More: Page Two; We are all Norval's Children; No, No Morrisseau,
Finding a better way … for Norval’s sake
I am loath to write anything about great Canadian artist Norval Morrisseau. The opposing parties of the fake art controversy seize every opportunity to pull bystanders into their fray. However, scholarly, creative and memoir-like books should be written about Norval. After all, he was and continues to be inspirational. I know that Ottawa-based scholar Armand Garnet Ruffo is working on Morrisseau material as he spoke to both me and Robert Lavack a while ago. University of Toronto Libraries, “Canadian Poetry Online” indicate, “He is currently completing a book length creative exploration of the life and work of the acclaimed Ojibway painter Norval Morrisseau.” I also know that Michele Vadas is compiling her memories of Norval’s life. Before the claws come out to attack this latter project, let it be known that illuminations of Norval’s life serve to enlarge his legacy. There has to be a better way to move forward …
Robert Lavack and the Norval Morrisseau Postage Stamp
1990 ~ This year, Canada Post Corporation's annual Christmas set featured the works of four native Canadian artists. Each one has depicted the nativity or the origin of human life according to their particular cultural beliefs. On the 39¢ domestic rate, Norval Morrisseau (Ojibwa) "nativizes" a classic Christian image in his painting "Virgin Mary with Christ Child and St. John the Baptist."
Red Lake Regional Heritage Centre
Norval Morrisseau and the Nobel Peace Prize
One may advocate for peace in many different ways as the faces of peace are as varied as the peoples of this earth. Some people use words, some political activism, some peaceful resistance, others work to broker peace or act as iconic images of the meaning of peace. Canada is very proud that native artist Norval Morrisseau took up paintbrushes to provide the world with colourful images depicting the importance of living at peace with oneself and nature. In addition to a significant oeuvre that sends strong messages of peace world wide, Mr. Morrisseau himself serves an an icon of peace.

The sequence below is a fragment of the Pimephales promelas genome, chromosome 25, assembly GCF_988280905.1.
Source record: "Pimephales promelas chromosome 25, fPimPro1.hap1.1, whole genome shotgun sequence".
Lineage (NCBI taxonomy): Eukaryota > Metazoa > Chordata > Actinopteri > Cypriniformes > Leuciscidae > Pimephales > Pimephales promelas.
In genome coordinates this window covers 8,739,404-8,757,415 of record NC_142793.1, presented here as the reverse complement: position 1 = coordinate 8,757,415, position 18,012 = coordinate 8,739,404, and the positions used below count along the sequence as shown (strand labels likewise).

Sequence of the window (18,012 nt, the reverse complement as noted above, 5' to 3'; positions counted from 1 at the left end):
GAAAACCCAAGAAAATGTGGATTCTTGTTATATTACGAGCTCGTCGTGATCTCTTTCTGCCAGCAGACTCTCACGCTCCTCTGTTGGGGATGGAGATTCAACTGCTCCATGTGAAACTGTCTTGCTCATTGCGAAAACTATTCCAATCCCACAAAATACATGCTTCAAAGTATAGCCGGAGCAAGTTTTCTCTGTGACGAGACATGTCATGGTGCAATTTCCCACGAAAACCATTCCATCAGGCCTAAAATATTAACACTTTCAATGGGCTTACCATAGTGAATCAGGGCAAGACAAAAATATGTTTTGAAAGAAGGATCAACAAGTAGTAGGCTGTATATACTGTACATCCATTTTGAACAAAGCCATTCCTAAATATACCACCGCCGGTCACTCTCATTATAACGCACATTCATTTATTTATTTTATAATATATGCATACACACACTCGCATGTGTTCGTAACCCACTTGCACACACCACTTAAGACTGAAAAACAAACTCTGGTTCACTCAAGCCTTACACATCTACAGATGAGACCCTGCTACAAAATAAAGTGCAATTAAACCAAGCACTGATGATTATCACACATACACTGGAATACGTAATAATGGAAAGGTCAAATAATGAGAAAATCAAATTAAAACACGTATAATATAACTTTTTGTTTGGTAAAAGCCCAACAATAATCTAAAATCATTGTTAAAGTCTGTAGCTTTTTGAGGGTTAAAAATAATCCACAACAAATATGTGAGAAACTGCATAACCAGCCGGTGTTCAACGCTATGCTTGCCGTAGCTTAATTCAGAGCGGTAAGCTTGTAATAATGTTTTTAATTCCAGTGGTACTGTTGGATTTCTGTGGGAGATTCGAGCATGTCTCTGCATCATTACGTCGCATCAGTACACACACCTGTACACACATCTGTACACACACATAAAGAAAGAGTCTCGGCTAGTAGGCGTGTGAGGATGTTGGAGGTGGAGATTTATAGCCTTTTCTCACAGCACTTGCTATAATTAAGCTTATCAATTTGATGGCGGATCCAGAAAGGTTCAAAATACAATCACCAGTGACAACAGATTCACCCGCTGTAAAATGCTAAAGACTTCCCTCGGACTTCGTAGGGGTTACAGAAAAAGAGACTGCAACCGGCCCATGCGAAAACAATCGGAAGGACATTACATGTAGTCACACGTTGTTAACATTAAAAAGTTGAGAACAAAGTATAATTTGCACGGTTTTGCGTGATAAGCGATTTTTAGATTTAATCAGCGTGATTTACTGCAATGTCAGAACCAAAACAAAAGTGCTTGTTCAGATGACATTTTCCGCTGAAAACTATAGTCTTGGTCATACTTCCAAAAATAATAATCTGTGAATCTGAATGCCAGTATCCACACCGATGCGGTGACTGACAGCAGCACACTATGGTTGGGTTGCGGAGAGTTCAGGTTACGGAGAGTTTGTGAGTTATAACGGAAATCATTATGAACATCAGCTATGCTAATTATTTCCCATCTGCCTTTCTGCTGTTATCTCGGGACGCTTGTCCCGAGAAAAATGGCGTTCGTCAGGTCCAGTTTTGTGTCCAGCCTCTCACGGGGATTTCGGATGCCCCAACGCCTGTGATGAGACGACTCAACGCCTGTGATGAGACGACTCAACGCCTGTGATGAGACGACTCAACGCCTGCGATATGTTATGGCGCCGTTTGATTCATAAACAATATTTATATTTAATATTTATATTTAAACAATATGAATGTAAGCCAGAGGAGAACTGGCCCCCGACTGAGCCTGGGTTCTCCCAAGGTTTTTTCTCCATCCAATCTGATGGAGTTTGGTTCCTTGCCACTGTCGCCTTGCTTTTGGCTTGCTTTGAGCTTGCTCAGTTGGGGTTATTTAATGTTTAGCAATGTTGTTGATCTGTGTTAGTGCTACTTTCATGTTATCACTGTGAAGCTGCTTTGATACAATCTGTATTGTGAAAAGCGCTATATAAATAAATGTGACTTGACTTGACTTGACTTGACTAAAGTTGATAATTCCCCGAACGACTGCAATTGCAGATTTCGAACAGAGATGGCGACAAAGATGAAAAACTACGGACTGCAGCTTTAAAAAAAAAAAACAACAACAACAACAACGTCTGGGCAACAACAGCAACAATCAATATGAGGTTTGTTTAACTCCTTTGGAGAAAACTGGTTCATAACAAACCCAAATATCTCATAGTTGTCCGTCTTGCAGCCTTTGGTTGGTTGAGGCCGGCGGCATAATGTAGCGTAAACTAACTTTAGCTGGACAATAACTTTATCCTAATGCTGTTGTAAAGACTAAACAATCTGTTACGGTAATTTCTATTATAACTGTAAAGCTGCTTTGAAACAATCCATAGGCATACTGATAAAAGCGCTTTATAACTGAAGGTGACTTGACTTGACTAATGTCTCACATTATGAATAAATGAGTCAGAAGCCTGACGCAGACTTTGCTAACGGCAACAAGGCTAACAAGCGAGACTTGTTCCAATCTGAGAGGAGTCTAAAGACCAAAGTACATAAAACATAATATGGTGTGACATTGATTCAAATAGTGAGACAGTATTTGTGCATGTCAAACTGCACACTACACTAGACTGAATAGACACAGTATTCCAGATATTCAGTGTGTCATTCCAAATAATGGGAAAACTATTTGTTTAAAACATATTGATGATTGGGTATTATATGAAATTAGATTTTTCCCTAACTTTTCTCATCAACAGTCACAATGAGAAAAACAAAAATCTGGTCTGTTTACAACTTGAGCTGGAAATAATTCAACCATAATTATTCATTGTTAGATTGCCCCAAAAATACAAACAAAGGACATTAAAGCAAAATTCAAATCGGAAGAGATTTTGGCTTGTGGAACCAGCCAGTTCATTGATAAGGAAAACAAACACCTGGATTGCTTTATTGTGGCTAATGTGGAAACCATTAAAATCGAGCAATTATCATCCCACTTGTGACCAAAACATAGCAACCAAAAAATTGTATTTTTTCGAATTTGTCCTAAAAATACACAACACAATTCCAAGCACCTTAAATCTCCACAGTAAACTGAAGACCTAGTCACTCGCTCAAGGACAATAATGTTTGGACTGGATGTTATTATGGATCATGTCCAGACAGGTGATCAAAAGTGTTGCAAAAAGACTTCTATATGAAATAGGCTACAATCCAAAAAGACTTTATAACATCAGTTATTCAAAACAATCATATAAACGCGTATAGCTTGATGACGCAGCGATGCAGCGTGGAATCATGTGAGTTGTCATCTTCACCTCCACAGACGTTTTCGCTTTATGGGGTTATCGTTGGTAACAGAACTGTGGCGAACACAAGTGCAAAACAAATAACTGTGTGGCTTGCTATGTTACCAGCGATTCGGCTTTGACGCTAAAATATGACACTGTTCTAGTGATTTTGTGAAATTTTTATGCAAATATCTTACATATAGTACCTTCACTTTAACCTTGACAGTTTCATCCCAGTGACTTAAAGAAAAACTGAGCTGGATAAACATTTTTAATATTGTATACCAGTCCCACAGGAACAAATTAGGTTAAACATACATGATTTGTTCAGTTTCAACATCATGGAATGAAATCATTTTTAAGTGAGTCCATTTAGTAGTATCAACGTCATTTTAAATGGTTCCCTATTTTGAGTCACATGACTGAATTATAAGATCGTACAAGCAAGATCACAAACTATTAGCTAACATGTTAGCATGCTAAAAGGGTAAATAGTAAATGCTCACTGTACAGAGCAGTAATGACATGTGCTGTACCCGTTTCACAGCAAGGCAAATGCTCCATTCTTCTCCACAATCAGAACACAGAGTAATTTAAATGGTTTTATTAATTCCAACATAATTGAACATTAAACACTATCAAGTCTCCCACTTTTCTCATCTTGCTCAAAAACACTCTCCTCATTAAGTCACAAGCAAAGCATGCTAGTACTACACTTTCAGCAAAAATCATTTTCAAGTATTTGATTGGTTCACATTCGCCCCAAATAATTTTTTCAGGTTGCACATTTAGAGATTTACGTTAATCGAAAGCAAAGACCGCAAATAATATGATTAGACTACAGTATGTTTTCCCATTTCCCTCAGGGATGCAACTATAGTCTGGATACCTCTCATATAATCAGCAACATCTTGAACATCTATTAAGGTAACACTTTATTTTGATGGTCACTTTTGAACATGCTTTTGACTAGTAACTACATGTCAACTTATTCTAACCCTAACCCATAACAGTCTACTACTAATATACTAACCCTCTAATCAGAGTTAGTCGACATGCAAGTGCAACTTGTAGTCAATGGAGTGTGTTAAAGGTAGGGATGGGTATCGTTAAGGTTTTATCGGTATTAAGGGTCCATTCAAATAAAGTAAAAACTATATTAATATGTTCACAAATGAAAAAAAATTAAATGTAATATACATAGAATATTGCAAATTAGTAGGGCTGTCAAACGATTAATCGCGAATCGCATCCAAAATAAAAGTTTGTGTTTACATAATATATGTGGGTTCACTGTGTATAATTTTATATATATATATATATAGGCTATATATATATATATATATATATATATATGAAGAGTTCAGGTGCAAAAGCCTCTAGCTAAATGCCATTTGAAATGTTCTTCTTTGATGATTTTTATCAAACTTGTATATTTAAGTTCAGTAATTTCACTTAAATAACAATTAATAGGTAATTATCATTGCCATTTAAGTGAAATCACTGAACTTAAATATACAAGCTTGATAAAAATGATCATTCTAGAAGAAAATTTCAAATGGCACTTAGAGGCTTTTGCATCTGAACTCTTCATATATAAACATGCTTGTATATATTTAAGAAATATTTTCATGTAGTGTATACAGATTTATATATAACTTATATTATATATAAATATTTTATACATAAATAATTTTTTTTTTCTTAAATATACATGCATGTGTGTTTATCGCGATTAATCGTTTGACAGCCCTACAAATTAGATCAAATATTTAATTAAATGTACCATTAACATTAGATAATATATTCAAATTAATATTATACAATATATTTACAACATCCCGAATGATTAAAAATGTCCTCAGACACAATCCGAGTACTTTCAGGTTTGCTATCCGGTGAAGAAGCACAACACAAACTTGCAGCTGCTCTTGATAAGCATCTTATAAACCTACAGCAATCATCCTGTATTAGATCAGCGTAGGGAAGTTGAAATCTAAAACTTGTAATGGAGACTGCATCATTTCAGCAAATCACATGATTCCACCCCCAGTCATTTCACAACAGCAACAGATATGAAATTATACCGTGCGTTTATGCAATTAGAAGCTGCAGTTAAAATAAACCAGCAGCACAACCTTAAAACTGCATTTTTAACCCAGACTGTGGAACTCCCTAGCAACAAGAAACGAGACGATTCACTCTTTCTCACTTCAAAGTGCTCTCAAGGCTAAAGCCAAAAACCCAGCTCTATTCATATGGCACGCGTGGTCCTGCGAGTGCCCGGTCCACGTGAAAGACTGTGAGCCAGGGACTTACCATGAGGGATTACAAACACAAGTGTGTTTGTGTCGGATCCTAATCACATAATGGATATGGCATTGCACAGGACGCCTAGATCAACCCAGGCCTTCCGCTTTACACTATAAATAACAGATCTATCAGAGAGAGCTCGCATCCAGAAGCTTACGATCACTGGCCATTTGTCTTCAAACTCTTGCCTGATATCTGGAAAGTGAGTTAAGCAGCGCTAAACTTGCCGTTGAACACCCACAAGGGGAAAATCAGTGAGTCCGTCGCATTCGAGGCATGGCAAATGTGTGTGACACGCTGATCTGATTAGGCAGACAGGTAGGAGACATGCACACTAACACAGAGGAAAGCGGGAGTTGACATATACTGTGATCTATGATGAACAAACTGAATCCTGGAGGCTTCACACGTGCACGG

Mr. Morrisseau is a model of hope and survival for indigenous peoples. He has instilled in them a sense of pride in their heritage and identity. He is the founder of a new artistic way of depicting native legends. A pioneer with his own works, he is the mentor to generations of new artists. Additionally, he has overcome great personal difficulties throughout his life and he bravely continues to face the challenges of ill health. His life is as inspirational as his art.
Mr. Morrisseau's art works hang in public places in Canada and world-wide. He has taken aboriginal art out of a narrow niche and made its powerful messages available to a broad and diverse audience, important messages that would get even more recognition with a Nobel Peace Prize. Messages such as:
- We are connected to nature and to one another.
- We must live in harmony with nature and one another.
- We must be at peace with ourselves
Norval Morrisseau's symbolic messages, colourfully rendered, are important not just for our time, but also for any time as he is building peace for himself, his people and for the world from the inside out. Pride in one's heritage, identity and self will always be great starting points for establishing a peaceful world.
Norval lives with his family of choice, Gabe and Michelle Vadas and children. Gabe and Michelle provide a loving home environment for the Parkinson's challenged Norval. The photo above is taken at their home. Gabe and Michelle are also custodians of his works with Gabe providing business leadership for Norval.
If you own a Norval Morrisseau painting and would like to authenticate it, contact the Norval Morrisseau Heritage Society at firstname.lastname@example.org